From Iris van Herpen’s latest flights of fancy to Dior’s first in-person show in three seasons, and everywhere in between, we look at some of the highlights that stilled the first day of Paris Couture Week

As if holding a gilded mirror up to the lifting of lockdowns all across Europe, the most important week in the fashion calendar has come—and its timing cannot get any perfect.

While various storied fashion houses still opt for a digital and cinematic approach to presenting their latest creations—with intimate and socially distanced salon viewings that follow––this season also marks the triumphant and long-awaited return of equally socially distanced physical fashion shows.

Between the death-defying feats of fashion that seem to soar and keep us spellbound at Iris van Herpen, and Christian Dior’s great catwalk comeback in three seasons; along with Schiaparelli’s best showing yet; Tatler Singapore contextualises some of the stellar sartorial successes that money can buy you on the first day of Paris Couture Week Fall/Winter 2021.

Iris Van Herpen

Putting the ‘high’ in ‘fashion’, and the ‘extra’ in ‘terrestrial’ is the Iris van Herpen couture fall/winter 2021 collection entitled Earthwise. Pushing more than just physical and sartorial boundaries, the Dutch designer paints us an image of dawn breaking on a distant planet very much like ours in her film; as otherworldly beings clad in van Herpen’s signature symmetrical dresses are perched atop mountain peaks to worship the sun and exalt what looks to be their higher power: Freedom. Considering how we have all been cooped up and grounded for almost two years now, the designer’s liberated new world looks incredibly appealing in the face of our new normal.

And, oh, to flutter through life like printed silk dancing in the headwinds, van Herpen also collaborated with the award winning world champion French female skydiver, Domitille Kiger, this season. Taking audiences on an adrenalin inducing free fall into the final frontiers of fashion, the collection is a feminine rhapsody in blue, glacial white and boasts kinetic armoury that seem to take a life of its own. But it is Tibetan model, Tsunaina, that truly steals the show in her sculptural exoskeleton made of, we are proud to say, recycled plastic; as she lends her haunting vocals to what sounds like an alien aria. Which begs the question, could this film also be the designer’s couture commentary on habitat and humanity?

Christian Dior

In not one, but two showings due to social distancing and a sublime series of promotional films, the Christian Dior couture fall/winter 2021 show is a style spectacle unlike any other. Imbuing each of the 75 exits with the kind of magic and marvel that only 30 Avenue Montaigne can instil through the deft mind and hands of Italian designer Maria Grazia Chiuri, the Musée Rodin, where the show is held, is transformed to a Xanadu of the iconic fashion house’s greatest hits. An unapologetic and welcomed reclamation of the values of haute couture, the collection is a love letter to sensuality, touch and the feminine form—all set against an impressive backdrop of precious woven tapestries by French artist Eva Jospin that line the walls.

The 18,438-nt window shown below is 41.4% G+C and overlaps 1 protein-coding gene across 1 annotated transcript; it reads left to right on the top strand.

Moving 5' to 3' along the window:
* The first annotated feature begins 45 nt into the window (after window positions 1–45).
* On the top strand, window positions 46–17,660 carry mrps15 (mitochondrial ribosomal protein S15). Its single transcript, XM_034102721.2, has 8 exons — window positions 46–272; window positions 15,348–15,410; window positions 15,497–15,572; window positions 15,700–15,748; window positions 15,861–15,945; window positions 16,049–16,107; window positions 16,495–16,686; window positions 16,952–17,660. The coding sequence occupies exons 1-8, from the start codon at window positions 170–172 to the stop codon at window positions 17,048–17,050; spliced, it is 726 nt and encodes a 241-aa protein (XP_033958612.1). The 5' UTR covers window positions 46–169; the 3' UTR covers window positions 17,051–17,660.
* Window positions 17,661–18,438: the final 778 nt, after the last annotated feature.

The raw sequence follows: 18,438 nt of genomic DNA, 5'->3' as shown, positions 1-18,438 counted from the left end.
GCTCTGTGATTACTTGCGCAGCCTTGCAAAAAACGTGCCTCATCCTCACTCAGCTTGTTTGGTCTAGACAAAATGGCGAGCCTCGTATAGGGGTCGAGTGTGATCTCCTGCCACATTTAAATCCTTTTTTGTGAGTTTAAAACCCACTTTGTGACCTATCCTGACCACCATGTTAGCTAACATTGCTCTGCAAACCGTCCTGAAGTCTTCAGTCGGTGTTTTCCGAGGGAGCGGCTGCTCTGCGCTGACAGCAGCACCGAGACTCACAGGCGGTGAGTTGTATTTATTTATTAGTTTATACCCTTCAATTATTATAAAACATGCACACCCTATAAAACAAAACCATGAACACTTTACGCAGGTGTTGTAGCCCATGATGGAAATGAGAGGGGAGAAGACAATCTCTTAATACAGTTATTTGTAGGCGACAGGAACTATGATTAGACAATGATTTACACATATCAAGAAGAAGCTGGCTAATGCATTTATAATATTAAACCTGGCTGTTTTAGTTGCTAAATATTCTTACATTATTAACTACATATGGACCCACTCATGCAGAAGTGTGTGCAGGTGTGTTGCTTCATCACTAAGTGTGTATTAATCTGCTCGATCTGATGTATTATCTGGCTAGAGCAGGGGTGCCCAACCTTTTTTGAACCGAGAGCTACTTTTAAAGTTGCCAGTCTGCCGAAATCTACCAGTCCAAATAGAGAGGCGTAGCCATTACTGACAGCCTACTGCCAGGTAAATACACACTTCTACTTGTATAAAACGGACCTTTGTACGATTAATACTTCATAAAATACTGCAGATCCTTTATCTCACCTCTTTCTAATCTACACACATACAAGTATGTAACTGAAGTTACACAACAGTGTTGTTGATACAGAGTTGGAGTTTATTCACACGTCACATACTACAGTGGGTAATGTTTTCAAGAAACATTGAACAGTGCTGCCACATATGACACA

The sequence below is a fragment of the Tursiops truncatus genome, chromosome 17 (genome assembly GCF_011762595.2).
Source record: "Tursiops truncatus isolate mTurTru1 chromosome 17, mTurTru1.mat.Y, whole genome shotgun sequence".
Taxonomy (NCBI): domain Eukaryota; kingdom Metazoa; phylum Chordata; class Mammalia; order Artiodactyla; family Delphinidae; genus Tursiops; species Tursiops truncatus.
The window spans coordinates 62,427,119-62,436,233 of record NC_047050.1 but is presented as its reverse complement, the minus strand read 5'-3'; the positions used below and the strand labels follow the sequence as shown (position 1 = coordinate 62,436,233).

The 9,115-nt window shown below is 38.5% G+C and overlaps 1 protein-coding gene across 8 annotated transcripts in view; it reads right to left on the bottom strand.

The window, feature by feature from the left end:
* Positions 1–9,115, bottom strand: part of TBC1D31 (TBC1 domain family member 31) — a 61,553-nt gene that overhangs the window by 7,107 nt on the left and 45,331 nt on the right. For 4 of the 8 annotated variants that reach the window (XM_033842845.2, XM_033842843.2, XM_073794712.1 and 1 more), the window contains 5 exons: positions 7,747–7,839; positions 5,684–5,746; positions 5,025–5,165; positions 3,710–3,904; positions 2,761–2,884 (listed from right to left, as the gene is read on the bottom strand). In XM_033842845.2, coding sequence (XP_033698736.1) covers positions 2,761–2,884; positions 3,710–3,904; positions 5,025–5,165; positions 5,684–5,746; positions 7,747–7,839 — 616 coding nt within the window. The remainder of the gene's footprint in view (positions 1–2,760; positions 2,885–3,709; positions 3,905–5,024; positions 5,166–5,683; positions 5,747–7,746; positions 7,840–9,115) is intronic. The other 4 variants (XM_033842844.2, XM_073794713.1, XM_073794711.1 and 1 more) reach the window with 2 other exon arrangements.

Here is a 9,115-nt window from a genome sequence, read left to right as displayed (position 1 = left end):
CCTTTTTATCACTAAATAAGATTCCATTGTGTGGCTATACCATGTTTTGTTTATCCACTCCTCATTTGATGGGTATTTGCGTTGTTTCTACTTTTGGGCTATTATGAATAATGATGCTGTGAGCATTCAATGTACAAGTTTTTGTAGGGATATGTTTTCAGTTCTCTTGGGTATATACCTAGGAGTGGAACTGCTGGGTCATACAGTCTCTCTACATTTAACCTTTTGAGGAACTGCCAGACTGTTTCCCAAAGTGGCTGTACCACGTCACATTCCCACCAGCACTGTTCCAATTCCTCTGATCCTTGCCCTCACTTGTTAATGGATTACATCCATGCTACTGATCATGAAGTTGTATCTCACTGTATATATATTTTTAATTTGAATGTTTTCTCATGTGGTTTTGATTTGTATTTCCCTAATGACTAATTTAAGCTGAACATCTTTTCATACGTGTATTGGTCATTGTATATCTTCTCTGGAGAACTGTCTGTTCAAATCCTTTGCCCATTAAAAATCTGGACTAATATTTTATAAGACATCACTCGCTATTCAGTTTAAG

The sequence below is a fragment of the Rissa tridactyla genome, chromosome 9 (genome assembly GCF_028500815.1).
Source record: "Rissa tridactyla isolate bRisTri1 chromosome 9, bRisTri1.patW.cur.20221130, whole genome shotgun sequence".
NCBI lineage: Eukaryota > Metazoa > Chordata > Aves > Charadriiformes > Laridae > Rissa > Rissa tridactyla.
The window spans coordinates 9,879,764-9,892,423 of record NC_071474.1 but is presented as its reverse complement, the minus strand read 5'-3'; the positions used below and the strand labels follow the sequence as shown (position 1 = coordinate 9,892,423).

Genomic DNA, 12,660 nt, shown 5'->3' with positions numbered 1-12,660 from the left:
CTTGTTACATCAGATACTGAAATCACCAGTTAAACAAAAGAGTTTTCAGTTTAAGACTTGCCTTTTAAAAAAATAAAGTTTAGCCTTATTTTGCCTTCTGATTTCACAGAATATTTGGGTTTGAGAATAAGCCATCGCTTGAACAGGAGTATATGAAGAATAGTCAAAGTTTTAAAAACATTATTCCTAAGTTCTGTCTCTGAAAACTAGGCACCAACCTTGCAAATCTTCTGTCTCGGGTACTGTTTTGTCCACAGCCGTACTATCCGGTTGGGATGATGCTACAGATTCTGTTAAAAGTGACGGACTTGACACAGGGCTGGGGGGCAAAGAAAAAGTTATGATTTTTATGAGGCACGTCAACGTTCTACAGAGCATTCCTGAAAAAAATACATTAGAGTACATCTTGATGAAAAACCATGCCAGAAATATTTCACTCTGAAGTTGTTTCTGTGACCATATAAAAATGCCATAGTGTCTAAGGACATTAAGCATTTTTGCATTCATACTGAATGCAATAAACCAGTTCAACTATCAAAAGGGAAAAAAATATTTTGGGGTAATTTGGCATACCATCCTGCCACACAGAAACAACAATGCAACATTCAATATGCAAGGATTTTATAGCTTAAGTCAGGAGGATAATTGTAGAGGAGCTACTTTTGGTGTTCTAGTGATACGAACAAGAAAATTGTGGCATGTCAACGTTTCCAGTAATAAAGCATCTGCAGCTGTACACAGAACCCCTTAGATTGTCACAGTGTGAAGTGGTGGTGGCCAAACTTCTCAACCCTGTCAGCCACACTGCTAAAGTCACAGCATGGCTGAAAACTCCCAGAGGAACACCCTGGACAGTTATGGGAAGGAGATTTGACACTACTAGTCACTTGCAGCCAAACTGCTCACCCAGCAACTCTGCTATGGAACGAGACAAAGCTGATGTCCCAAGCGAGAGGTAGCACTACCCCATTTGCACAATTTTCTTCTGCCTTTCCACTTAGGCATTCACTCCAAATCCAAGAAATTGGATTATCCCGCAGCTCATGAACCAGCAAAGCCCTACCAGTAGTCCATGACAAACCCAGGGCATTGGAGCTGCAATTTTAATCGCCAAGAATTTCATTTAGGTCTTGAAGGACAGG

There is so much to unravel in the collection. As ardent fans, we are quickly reduced to kids in a candy store. And as if it is the very winter morning of 1947 that forever altered the course of fashion history, Grazia Chiuri’s take on the bar jacket that made Dior famous takes on a different kind of sombre delicacy this season that, dare we say, properly redefines the New Look for the new normal. Another show stopper is also the closing look—that awaits one very lucky bride—of a model swathed in a mist of exquisite hand-stitched feather and floral appliqués. We cannot help but think that Monsieur Dior who so famously said, “After women, flowers are the most lovely thing that God has given the world”, would have really wanted this today.

Related: 7 Dreamiest Looks From Christian Dior Haute Couture Fall 2021

Schiaparelli

In the immortal words of the late Elsa Schiaparelli, “In difficult times, fashion is always outrageous”. And we can always count on one of fashion’s favourite Americans in Paris to extol perhaps what is the most famous virtue of Schiaparelli: Shock. Oh, what we would give to be at Place Vendôme today to witness Daniel Roseberry’s brilliant use of 70 metres of majestic white taffeta that make up the final wedding gown—the likes of which we have not seen since the royal wedding of Princess Diana and Prince Charles; also, the kind of drama and extravagance that is unfortunately so absent in modern nuptials.

And such is the power of the Texan native. His uncanny ability to continually breathe new life into the couture house by marrying luxury with levity—all with his signature aplomb. Part Spanish matador, part Dalí tribute, the collection is like a Surrealist painting come to life. Today’s treasure trove of gilt and organic forms echo even Charles James of his home country and are only gaudy to the untrained eye. Roseberry’s mastery of technicality and construction makes him the perfect successor to preserve the enduring legacy of the house’s daring and visionary namesake. This is his best show yet.